Budget’22: Govt’s (tele)vision for pandemic education

Nirmala Sitharaman | PTI

‘One Class, One TV Channel’ scheme to be expanded to 200 channels, FM announces in Budget 2022-23

Arushi Bhaskar

Finance Minister Nirmala Sitharaman in her budget speech said that the ‘One Class, One TV Channel’ programme would be expanded from the current 12 to 200 television channels and would include classes in regional languages to increase access to education.

Sitharaman made the announcement as part of her budget speech in the Lok Sabha Tuesday. Launched in 2020, the ‘One Nation, One TV channel’ scheme is meant to supplement school education by running television channels exclusively for a class.

Sitharaman said the expansion will help students who have suffered learning losses due to schools being shut during the pandemic— particularly those belonging to rural areas, Scheduled Castes, Scheduled Tribes, and other weaker sections of society. 

But the language of education in these channels limit their efficacy, teachers said, since the content is mostly limited to Hindi and English. The expansion proposed in Sitharaman’s speech today seems to tackle this problem.

However, some people were not even aware of such a scheme, raising more questions.

Under the programme, the Union Ministry of Education currently operates 12 free Direct-To-Home (DTH) channels, each one dedicated to a particular class. These come under the Swayam Prabha project of the Ministry, which overall comprises 34 educational DTH channels. They are also available online, on Swayam Prabha’s website.

An official at Delhi state’s Education Department said that while the intention behind the scheme and the expansion is “noble”, it is still not enough to replace formal schooling.

“The content on these channels is supplementary in nature, and it mostly helps in revising concepts, especially for younger classes,” he said, speaking on the condition of anonymity. “There is simply no substitute for a teacher, but for that we’ll have to open schools, which is a little risky considering the times we live in.”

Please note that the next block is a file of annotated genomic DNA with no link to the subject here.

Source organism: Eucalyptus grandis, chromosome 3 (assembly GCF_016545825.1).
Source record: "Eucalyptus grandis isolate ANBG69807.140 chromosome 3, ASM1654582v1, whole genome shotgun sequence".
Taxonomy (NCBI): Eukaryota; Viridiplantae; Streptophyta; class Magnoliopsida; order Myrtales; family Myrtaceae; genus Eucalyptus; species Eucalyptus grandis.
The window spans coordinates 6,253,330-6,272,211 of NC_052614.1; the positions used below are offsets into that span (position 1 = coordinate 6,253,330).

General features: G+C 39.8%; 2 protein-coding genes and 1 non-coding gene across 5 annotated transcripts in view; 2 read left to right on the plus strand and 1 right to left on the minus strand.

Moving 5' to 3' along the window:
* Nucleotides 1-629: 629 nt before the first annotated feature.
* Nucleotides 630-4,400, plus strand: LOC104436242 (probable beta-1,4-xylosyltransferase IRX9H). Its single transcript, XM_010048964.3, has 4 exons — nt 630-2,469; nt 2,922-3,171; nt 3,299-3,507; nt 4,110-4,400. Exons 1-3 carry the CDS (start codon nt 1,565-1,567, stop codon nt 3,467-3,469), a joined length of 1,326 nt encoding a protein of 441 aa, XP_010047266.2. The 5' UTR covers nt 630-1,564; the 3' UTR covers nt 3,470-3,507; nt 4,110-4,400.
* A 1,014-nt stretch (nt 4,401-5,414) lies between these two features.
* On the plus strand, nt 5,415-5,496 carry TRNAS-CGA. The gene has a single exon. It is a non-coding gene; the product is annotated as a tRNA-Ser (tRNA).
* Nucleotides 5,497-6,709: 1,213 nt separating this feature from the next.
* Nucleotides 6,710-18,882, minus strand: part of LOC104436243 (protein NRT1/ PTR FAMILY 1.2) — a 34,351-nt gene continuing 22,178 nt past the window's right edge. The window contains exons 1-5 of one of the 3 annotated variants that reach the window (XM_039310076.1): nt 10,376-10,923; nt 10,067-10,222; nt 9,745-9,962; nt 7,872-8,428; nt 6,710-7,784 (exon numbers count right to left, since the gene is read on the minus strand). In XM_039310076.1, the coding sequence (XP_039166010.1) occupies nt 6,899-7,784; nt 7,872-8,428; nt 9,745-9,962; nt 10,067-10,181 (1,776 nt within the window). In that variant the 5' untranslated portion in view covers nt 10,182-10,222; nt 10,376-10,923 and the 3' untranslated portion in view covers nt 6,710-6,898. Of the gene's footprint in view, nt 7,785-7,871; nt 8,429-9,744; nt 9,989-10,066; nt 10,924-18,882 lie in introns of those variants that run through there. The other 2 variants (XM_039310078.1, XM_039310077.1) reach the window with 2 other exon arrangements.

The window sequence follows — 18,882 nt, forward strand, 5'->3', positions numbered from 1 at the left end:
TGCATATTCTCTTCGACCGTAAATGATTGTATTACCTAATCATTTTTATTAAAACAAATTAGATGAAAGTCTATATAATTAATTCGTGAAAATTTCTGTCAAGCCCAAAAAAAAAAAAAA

This view is echoed by others as well. Yamini Aiyar, President of the Centre for Policy Research, tweeted that “e-content is NOT the answer.”

Meanwhile, Manuraj Singh, who studies in the njinth standard at the municipal corporation school in south Delhi, said that he has never even heard of these channels. His mother, Meera Singh, a domestic worker, hadn’t either. 

The family does not own a television set, and would have to rely on Swayam Prabha’s website to access the channels.

“Our teachers have only asked us to read the books they have sent, and do the assignments they give on WhatsApp,” he said. “Sometimes they ask us to read a newspaper and come, but that’s it.”

“I would prefer calling my teacher and asking her to solve my doubts,” he added. “Already we have to spend so much time on mobile for school, I wouldn’t want to spend more data on it.” 

His mother said that if the government is running such schemes, it should also ensure that the people who need them the most become aware of them. 

“They should also provide people like us with Internet connections. It’s obvious by now that they are not serious about opening schools, so that’s the least they can do,” she added. 

However, a more decentralised approach seems to work better in the delivery of educational services. G. Jaya Bharathi, an English teacher at a state government school in Tamil Nadu, cited the example of Kalvi TV, an educational channel run by the state government, in helping students overcome learning losses. 

“Teachers of ninth and tenth standards assign homework based on the programmes run by the channel,” she said in a telephone interview. Since the content is in Tamil and English, the students find it accessible. 

“If the central government makes good programmes aimed at children in state boards, I would definitely recommend them to my students,” she added. 

The Delhi government official agreed that decentralisation would solve a lot of problems. “State governments have more reality of the grassroots. If they run their own channels, students would be more impacted for sure,” he said.

“But states like Tamil Nadu and Kerala have a long history of focus on education, as compared to other states, especially here (north India),” he added. “They already have a lot of things in place. Here we face underfunding and other problems. It would be like starting from scratch. This (One Class, One TV Channel) is good enough for us.”